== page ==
What Does BMI Stand For?
BMI stands for body mass index, and that index is how doctors classify weight. Classifying someone as ‘obese’ is not an attempt to label them personally, but instead it is a way for physician’s to assess their patient’s health risks.
What does BMI stand for?
Physicians and researchers use BMI (BMI stands for body mass index) to categorize a person's weight. They don't do this to be mean, instead it gives the physician valuable information about the patient's risk of developing certain diseases. It's not, however, the ideal way to assess someone's weight -- or their health for that matter. So what does BMI actually mean?
Put simply, BMI takes the ratio of a person's height to their weight and makes a nice round number out of it. Healthy BMI's range from 18-25. If you are above or below this range, then your mortality risk (or the risk of you dying!) is higher than someone who has a normal BMI. Classifying someone as 'obese' is not an attempt to label them personally, but instead it is a way for physician's to assess their patient's health risks. BMI stands for body mass index, and that index is how doctors classify weight.
Check out the free diet analysis tool at the bottom of this page to calculate your BMI and get useful weight loss tips from bistroMD.
Overweight individuals have BMI's of 26-30. Because this measurement only takes into account a person's weight on the scale, it becomes a terrible measurement for, say, an athlete who has a lot of lean muscle tissue. In fact, many Olympic competitors and weight lifters are categorized as 'obese' due to the large amount of lean muscle tissue, even though when you observe them, they appear quite lean.
In addition to athletes, BMI is not a good indicator of health in elderly adults either, who may have lost muscle tissue as result of aging and limited mobility. Luckily there are quite a few alternatives to BMI.
Obese individuals fall into the BMI range of 35 and above. There are three difference classes of Obese – namely Obese class I, class II, and class III. These only exist to help doctors assess what health conditions you are risk for due to extra weight.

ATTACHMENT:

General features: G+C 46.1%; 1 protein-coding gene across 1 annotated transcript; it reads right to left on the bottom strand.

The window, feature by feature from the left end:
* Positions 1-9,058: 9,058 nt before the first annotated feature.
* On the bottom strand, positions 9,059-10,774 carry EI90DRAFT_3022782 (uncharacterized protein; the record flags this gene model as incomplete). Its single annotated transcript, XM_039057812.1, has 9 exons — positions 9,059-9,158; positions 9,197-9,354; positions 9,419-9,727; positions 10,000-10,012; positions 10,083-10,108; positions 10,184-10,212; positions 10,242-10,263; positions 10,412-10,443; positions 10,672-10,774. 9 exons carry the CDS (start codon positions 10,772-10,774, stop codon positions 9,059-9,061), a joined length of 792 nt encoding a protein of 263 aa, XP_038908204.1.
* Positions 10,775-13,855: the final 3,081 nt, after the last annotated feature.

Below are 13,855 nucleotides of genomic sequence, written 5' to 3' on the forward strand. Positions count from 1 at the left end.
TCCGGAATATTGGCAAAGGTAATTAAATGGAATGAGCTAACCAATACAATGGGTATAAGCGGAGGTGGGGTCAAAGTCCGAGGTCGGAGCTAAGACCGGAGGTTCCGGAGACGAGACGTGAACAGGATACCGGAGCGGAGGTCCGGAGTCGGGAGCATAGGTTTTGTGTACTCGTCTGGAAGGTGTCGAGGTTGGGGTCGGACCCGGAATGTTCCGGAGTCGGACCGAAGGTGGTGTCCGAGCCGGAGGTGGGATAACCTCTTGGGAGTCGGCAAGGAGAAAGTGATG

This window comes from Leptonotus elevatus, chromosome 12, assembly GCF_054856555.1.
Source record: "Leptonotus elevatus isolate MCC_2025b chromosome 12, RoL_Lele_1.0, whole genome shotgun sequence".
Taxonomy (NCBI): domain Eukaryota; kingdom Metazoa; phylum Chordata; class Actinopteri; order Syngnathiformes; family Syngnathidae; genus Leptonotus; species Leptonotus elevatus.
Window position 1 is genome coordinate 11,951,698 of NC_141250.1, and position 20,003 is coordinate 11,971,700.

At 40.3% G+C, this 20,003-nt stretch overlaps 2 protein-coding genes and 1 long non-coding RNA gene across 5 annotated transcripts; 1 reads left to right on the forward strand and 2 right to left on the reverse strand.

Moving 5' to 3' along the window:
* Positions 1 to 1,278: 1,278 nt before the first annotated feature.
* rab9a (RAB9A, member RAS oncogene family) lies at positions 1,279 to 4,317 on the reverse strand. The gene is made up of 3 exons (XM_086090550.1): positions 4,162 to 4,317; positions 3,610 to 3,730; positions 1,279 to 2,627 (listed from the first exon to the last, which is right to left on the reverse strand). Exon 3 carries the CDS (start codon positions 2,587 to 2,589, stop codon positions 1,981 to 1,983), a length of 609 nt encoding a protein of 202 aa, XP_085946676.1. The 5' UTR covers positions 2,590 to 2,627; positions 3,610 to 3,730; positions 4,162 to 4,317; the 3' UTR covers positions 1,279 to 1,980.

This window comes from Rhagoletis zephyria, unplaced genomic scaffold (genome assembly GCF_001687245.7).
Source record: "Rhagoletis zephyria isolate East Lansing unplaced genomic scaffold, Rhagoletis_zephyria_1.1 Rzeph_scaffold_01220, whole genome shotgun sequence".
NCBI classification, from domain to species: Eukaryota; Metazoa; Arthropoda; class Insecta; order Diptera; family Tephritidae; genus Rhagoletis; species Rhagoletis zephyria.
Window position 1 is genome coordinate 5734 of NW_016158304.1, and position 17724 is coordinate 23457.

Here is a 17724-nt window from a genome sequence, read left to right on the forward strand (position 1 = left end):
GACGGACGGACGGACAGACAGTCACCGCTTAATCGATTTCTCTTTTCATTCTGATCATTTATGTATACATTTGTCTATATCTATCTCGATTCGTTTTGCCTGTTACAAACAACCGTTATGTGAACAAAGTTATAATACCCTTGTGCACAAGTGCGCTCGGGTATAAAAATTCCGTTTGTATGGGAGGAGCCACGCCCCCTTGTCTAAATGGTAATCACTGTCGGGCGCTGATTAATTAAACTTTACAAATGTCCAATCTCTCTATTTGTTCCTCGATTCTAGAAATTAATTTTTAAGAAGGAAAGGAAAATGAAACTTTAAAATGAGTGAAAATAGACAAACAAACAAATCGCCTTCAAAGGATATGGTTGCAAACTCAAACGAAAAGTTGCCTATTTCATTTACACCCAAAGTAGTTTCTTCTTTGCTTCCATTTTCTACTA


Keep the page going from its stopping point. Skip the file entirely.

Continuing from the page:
BMI is not the best way to determine your weight status, and luckily there are other methods.
Measuring your waist circumference is better than BMI at assessing your health status. If most of the weight you carry is localized around your waist or belly rather than your hips, you automatically have an increased risk for developing type 2 diabetes and heart disease. In fact, someone with a normal BMI (in the healthy range of 18-25) can also carry too much weight around their stomach, which automatically increases their risk for these diseases as well!
For women, a waist circumference greater than 35 inches, and for men, a waist circumference greater than 40 inches means you are much more likely to have health problems than if your waist was under those measurements. If you'd like to measure your waist, just stand up and circle a measuring tape around your waist just above your hipbones. Breathe out, and see where the 0 end meets the other part of the tape.
Other alternatives to BMI include using other methods to measure body composition. Body composition just means that your body is composed of certain amounts of fat and muscle, and you can measure that in specific ways. Often, when you measure body composition, the number you get is called percent body fat. You can be a higher percent body fat, or a lower percent body fat. Some of the easier ways to determine your percent body fat include skinfold measurements, which most gyms provide, as well as bioelectric impedance analysis – a handheld device that uses an electric current to assess your body fat percentage.
Some of the more complex ways to determine your body composition - which are much better than BMI at assessing your body composition - include underwater weighing, DXA machine, and a Bod Pod, which all give accurate measurements of your body composition, and can output your body fat percentage.
Regardless of what your BMI is –it's much more important to assess how your clothes are fitting, if your waist circumference is changing, and if you feel energetic when you are losing or maintaining weight. Sometimes, these measures can be even more important to keep tabs on than your weight on the scale! Here's why.
When beginning to exercise and lift weights, often times individuals will gain weight when they first begin. And this is exactly what you don't want to happen, right? But this is the kind of weight you DO want to add. It can be very disheartening when the scale does not budge after a week of exercise. But if you are exercising, it might be that your body is simply rearranging a bit, and your body composition is changing, even though the scale isn't.